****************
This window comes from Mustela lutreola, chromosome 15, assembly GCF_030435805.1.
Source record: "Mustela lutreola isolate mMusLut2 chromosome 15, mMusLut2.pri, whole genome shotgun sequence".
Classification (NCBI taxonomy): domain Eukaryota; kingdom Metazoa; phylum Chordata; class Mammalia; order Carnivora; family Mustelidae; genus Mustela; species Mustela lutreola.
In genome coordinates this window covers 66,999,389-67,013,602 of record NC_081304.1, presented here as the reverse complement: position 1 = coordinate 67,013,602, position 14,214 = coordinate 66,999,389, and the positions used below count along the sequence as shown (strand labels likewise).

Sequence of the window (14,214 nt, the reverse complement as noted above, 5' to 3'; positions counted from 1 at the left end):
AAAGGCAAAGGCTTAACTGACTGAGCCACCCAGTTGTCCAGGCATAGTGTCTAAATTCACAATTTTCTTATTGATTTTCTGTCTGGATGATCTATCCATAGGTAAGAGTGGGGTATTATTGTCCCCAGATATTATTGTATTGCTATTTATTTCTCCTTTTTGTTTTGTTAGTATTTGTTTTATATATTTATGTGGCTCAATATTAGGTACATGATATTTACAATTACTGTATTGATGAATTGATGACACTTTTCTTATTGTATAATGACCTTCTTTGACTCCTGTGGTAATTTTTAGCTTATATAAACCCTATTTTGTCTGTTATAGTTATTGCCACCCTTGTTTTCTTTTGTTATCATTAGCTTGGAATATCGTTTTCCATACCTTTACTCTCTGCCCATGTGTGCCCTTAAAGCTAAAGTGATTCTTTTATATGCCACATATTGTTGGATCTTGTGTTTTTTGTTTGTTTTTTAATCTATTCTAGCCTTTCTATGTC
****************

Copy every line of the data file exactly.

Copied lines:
This window comes from Mustela lutreola, chromosome 15, assembly GCF_030435805.1.
Source record: "Mustela lutreola isolate mMusLut2 chromosome 15, mMusLut2.pri, whole genome shotgun sequence".
Classification (NCBI taxonomy): domain Eukaryota; kingdom Metazoa; phylum Chordata; class Mammalia; order Carnivora; family Mustelidae; genus Mustela; species Mustela lutreola.
In genome coordinates this window covers 66,999,389-67,013,602 of record NC_081304.1, presented here as the reverse complement: position 1 = coordinate 67,013,602, position 14,214 = coordinate 66,999,389, and the positions used below count along the sequence as shown (strand labels likewise).

Sequence of the window (14,214 nt, the reverse complement as noted above, 5' to 3'; positions counted from 1 at the left end):
AAAGGCAAAGGCTTAACTGACTGAGCCACCCAGTTGTCCAGGCATAGTGTCTAAATTCACAATTTTCTTATTGATTTTCTGTCTGGATGATCTATCCATAGGTAAGAGTGGGGTATTATTGTCCCCAGATATTATTGTATTGCTATTTATTTCTCCTTTTTGTTTTGTTAGTATTTGTTTTATATATTTATGTGGCTCAATATTAGGTACATGATATTTACAATTACTGTATTGATGAATTGATGACACTTTTCTTATTGTATAATGACCTTCTTTGACTCCTGTGGTAATTTTTAGCTTATATAAACCCTATTTTGTCTGTTATAGTTATTGCCACCCTTGTTTTCTTTTGTTATCATTAGCTTGGAATATCGTTTTCCATACCTTTACTCTCTGCCCATGTGTGCCCTTAAAGCTAAAGTGATTCTTTTATATGCCACATATTGTTGGATCTTGTGTTTTTTGTTTGTTTTTTAATCTATTCTAGCCTTTCTATGTC